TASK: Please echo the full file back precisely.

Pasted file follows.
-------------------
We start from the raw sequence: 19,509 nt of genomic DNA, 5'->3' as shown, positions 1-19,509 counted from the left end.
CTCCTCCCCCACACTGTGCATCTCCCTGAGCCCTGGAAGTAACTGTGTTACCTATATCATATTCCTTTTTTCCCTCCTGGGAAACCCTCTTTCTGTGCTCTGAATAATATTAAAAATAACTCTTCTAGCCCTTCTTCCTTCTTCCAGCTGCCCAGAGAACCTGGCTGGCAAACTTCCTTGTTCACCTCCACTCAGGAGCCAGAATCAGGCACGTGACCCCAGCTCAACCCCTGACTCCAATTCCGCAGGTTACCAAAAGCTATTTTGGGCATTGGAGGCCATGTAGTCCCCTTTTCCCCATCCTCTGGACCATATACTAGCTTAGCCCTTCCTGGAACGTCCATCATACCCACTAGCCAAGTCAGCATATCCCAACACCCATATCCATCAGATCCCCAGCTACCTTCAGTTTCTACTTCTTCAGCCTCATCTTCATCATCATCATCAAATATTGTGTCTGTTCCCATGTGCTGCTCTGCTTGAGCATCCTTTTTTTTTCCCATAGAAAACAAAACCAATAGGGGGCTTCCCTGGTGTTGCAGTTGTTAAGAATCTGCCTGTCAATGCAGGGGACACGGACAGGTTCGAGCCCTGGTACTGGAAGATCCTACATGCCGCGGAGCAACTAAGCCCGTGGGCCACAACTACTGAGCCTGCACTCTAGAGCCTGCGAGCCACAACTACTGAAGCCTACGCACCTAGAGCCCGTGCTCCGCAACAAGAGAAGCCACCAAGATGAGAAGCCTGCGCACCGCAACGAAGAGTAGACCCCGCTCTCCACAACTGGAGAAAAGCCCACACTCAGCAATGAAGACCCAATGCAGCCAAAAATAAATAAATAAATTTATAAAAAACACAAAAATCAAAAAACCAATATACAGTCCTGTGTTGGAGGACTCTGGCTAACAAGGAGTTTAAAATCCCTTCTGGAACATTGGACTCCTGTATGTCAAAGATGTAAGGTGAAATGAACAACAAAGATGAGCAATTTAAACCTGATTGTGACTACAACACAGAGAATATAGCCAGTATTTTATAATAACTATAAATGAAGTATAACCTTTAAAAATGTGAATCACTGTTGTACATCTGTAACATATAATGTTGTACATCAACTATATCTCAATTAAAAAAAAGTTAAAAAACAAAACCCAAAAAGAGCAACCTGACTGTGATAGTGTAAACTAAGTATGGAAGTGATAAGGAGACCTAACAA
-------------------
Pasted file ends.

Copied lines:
We start from the raw sequence: 19,509 nt of genomic DNA, 5'->3' as shown, positions 1-19,509 counted from the left end.
CTCCTCCCCCACACTGTGCATCTCCCTGAGCCCTGGAAGTAACTGTGTTACCTATATCATATTCCTTTTTTCCCTCCTGGGAAACCCTCTTTCTGTGCTCTGAATAATATTAAAAATAACTCTTCTAGCCCTTCTTCCTTCTTCCAGCTGCCCAGAGAACCTGGCTGGCAAACTTCCTTGTTCACCTCCACTCAGGAGCCAGAATCAGGCACGTGACCCCAGCTCAACCCCTGACTCCAATTCCGCAGGTTACCAAAAGCTATTTTGGGCATTGGAGGCCATGTAGTCCCCTTTTCCCCATCCTCTGGACCATATACTAGCTTAGCCCTTCCTGGAACGTCCATCATACCCACTAGCCAAGTCAGCATATCCCAACACCCATATCCATCAGATCCCCAGCTACCTTCAGTTTCTACTTCTTCAGCCTCATCTTCATCATCATCATCAAATATTGTGTCTGTTCCCATGTGCTGCTCTGCTTGAGCATCCTTTTTTTTTCCCATAGAAAACAAAACCAATAGGGGGCTTCCCTGGTGTTGCAGTTGTTAAGAATCTGCCTGTCAATGCAGGGGACACGGACAGGTTCGAGCCCTGGTACTGGAAGATCCTACATGCCGCGGAGCAACTAAGCCCGTGGGCCACAACTACTGAGCCTGCACTCTAGAGCCTGCGAGCCACAACTACTGAAGCCTACGCACCTAGAGCCCGTGCTCCGCAACAAGAGAAGCCACCAAGATGAGAAGCCTGCGCACCGCAACGAAGAGTAGACCCCGCTCTCCACAACTGGAGAAAAGCCCACACTCAGCAATGAAGACCCAATGCAGCCAAAAATAAATAAATAAATTTATAAAAAACACAAAAATCAAAAAACCAATATACAGTCCTGTGTTGGAGGACTCTGGCTAACAAGGAGTTTAAAATCCCTTCTGGAACATTGGACTCCTGTATGTCAAAGATGTAAGGTGAAATGAACAACAAAGATGAGCAATTTAAACCTGATTGTGACTACAACACAGAGAATATAGCCAGTATTTTATAATAACTATAAATGAAGTATAACCTTTAAAAATGTGAATCACTGTTGTACATCTGTAACATATAATGTTGTACATCAACTATATCTCAATTAAAAAAAAGTTAAAAAACAAAACCCAAAAAGAGCAACCTGACTGTGATAGTGTAAACTAAGTATGGAAGTGATAAGGAGACCTAACAA